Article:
Thursday, July 21, 2016

STEAM Academy Outing 2015 III: Water and More Water

The last two rotations of the OKAN's Eugene Field Elementary's STEAM academy nature outing curriculum featured water information from educators at the Oklahoma Conservation Commission, a real asset for educating people around the state about one of our most precious commodities.

Recap of presenters also mentioned in previous posts

Presenters for the "Martin Nature Park Outing" were William "Bill" Diffin, president of the Central Oklahoma Audubon Society; Linda Daxon, Central Oklahoma Beekeepers Association and an OKC realtor;  Paul Olson, Ph.D., plant biologist from the University of Central Oklahoma; his son and assistant Luke; Kim Shaw, Blue Thumb education coordinator, Oklahoma Conservation Department; Kim's intern Ariel McAffrey; Karla Beatty, education coordinator, carbon/soil health program, Oklahoma Conservation Department; and Denise Ebersbach, Edmond community volunteer. Diffin, Daxon, Olson, and Ebersbach were mentioned in the two previous posts about the outing.

Watershed/Nonpoint Presentation, Blue Thumb Program

The Blue Thumb Program uses the 3-D EnviroScape (R) Watershed/Nonpoint Source model as a hands-on, interactive demonstration to illustrate the sources and effects of water pollution. Kim Shaw's interactive lesson hammers home how we consciously and unconsciously pollute our water supply and what we can do to prevent pollution in the city and in the country. 

Kim Shaw and Eugene Field STEAM academy students
Shaw and McAffrey, her intern, show how storm water runoff carries pollutants through the watershed to a pond, lake, river, bay, or ocean. By moving items around and by adding colored water to the once clear water supply, pollution and prevention management become clear. 

Ariel McAffrey,
Blue Thumb intern

Types of watershed pollution discussed

  • Residential
  • Stormwater and storm drains
  • Forestry
  • Transportation
  • Recreation
  • Agriculture
  • Construction
  • Industrial (factory, treatment plant)

In the blue at the front of the model is the once clean water, which has been colored by adding different colored water which represents pollution from various sources. Eventually, the watershed will be entirely black.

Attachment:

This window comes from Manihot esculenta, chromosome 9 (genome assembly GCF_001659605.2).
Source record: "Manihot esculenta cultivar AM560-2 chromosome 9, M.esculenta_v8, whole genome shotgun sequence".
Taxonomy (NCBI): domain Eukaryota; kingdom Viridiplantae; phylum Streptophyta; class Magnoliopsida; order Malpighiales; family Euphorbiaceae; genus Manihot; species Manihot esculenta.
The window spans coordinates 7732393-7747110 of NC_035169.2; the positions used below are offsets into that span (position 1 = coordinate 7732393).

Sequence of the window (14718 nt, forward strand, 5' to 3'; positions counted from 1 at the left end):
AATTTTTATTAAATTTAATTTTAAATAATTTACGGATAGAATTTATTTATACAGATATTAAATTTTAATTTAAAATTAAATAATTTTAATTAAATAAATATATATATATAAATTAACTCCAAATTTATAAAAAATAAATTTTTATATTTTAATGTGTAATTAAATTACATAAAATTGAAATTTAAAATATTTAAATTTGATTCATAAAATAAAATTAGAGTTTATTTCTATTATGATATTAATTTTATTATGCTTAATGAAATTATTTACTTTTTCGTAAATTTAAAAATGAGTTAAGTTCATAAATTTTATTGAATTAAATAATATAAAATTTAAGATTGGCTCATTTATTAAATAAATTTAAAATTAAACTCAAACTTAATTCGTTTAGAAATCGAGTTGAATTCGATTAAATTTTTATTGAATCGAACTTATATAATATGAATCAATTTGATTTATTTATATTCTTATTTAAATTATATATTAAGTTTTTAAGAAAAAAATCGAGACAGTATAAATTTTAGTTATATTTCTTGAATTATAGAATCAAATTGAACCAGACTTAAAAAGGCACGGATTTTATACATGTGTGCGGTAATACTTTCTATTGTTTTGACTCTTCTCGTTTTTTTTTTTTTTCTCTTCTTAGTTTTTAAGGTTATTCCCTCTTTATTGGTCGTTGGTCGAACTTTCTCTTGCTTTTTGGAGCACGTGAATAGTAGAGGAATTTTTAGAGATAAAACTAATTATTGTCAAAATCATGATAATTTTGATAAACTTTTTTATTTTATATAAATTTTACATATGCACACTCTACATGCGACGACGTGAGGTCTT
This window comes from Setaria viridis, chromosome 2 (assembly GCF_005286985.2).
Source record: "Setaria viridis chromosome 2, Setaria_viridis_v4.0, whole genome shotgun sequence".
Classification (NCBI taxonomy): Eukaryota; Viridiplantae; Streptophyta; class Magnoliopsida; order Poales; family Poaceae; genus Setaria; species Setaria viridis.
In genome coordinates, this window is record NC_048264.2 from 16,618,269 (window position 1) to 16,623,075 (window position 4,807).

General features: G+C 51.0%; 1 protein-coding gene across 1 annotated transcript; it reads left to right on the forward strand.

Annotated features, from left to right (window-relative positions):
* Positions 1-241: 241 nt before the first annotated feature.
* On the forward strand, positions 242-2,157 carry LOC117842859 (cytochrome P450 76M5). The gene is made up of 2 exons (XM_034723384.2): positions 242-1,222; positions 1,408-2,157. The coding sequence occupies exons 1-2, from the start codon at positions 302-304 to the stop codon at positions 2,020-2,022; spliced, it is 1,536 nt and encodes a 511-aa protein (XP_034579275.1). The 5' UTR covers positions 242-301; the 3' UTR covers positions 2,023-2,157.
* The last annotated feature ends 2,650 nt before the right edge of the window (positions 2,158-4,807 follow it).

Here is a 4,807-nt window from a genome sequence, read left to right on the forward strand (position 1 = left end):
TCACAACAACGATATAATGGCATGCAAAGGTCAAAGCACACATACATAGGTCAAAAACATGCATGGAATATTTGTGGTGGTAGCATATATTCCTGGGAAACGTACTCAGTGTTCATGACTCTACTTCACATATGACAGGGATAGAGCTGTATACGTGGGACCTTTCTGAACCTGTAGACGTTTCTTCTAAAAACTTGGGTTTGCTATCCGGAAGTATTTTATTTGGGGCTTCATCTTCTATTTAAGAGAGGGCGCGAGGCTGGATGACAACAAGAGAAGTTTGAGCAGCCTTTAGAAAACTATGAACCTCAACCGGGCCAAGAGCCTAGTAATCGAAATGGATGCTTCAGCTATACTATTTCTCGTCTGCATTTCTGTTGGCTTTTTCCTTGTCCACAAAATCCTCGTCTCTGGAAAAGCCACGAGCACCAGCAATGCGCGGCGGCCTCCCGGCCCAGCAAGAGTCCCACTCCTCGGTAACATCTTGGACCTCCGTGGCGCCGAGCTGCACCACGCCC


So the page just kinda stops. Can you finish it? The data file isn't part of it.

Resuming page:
Some of the movable items include a storm drain pipe, bridges, houses, a barn, a factory, a treatment plant, trees, golf flags, cows, cars, a tractor, and a construction vehicle. Management practices are buffer strips, clay for making berms, manure container, soil, oils and chemicals (colored water or drinks). 

Did you know an overabundance of essential plant nutrients nitrogen and phosphorous can create overgrowth of algae, which can rob oxygen from fish and other aquatic animals? 

Willie Waterdrop's Obstacle Course 

Either after seeing examples elsewhere or by creating her own teaching tools, Karla Beatty built many of the Oklahoma Conservation Commission's hands-on activities used to illustrate the water cycle, e.g., Willie Waterdrop's Obstacle Course.

Using colored tarps, spray bottles of water, colored cones, hula hoops, beads, rope ladders on the ground, 3-D models, and much more, Beatty walks Eugene Field Elementary STEAM academy students through the cycle.

In the middle of the back is the clever 3-D representation of a toilet.

Four stages of the water cycle

 - Precipitation

 - Collection

 - Evaporation

 - Condensation

Walking through the rain curtain

Spray to simulate rain

Some elements discussed and experienced                      

 - Groundwater

 - Lakes

 - Snow and ice

 - Runoff

 - Plants

 - Clouds

 - Oceans

 - Sun

 - Toilets, faucets, glass, etc.

Schools and other groups may contact the Oklahoma Conservation Commission to check out trunks or to schedule presentations.

Here again is the group photo from the 2015 Martin Nature Park Outing for Eugene Field Elementary STEAM academy students. STEAM academy partners were OKAN, the City of Oklahoma City, Oklahoma City Public Schools. Outing partners were the presenters and coordinator and the Boren Mentoring Initiative. Thanks to all.

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